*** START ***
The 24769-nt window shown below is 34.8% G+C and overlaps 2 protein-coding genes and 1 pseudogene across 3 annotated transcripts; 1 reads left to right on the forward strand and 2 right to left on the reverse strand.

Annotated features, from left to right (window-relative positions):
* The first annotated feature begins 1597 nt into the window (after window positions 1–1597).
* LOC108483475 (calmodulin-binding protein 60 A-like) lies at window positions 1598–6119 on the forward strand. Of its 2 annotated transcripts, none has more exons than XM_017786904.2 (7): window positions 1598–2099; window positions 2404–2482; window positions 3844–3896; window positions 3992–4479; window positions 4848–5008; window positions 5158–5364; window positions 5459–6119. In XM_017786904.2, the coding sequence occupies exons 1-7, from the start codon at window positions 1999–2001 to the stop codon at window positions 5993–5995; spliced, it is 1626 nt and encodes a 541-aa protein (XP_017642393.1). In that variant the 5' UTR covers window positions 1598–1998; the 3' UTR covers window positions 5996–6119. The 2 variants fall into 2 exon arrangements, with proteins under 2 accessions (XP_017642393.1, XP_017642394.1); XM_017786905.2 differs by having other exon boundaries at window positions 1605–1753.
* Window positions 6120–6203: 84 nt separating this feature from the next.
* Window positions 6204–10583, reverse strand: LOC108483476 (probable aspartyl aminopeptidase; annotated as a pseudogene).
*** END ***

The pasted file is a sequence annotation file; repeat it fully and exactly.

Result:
The 24769-nt window shown below is 34.8% G+C and overlaps 2 protein-coding genes and 1 pseudogene across 3 annotated transcripts; 1 reads left to right on the forward strand and 2 right to left on the reverse strand.

Annotated features, from left to right (window-relative positions):
* The first annotated feature begins 1597 nt into the window (after window positions 1–1597).
* LOC108483475 (calmodulin-binding protein 60 A-like) lies at window positions 1598–6119 on the forward strand. Of its 2 annotated transcripts, none has more exons than XM_017786904.2 (7): window positions 1598–2099; window positions 2404–2482; window positions 3844–3896; window positions 3992–4479; window positions 4848–5008; window positions 5158–5364; window positions 5459–6119. In XM_017786904.2, the coding sequence occupies exons 1-7, from the start codon at window positions 1999–2001 to the stop codon at window positions 5993–5995; spliced, it is 1626 nt and encodes a 541-aa protein (XP_017642393.1). In that variant the 5' UTR covers window positions 1598–1998; the 3' UTR covers window positions 5996–6119. The 2 variants fall into 2 exon arrangements, with proteins under 2 accessions (XP_017642393.1, XP_017642394.1); XM_017786905.2 differs by having other exon boundaries at window positions 1605–1753.
* Window positions 6120–6203: 84 nt separating this feature from the next.
* Window positions 6204–10583, reverse strand: LOC108483476 (probable aspartyl aminopeptidase; annotated as a pseudogene).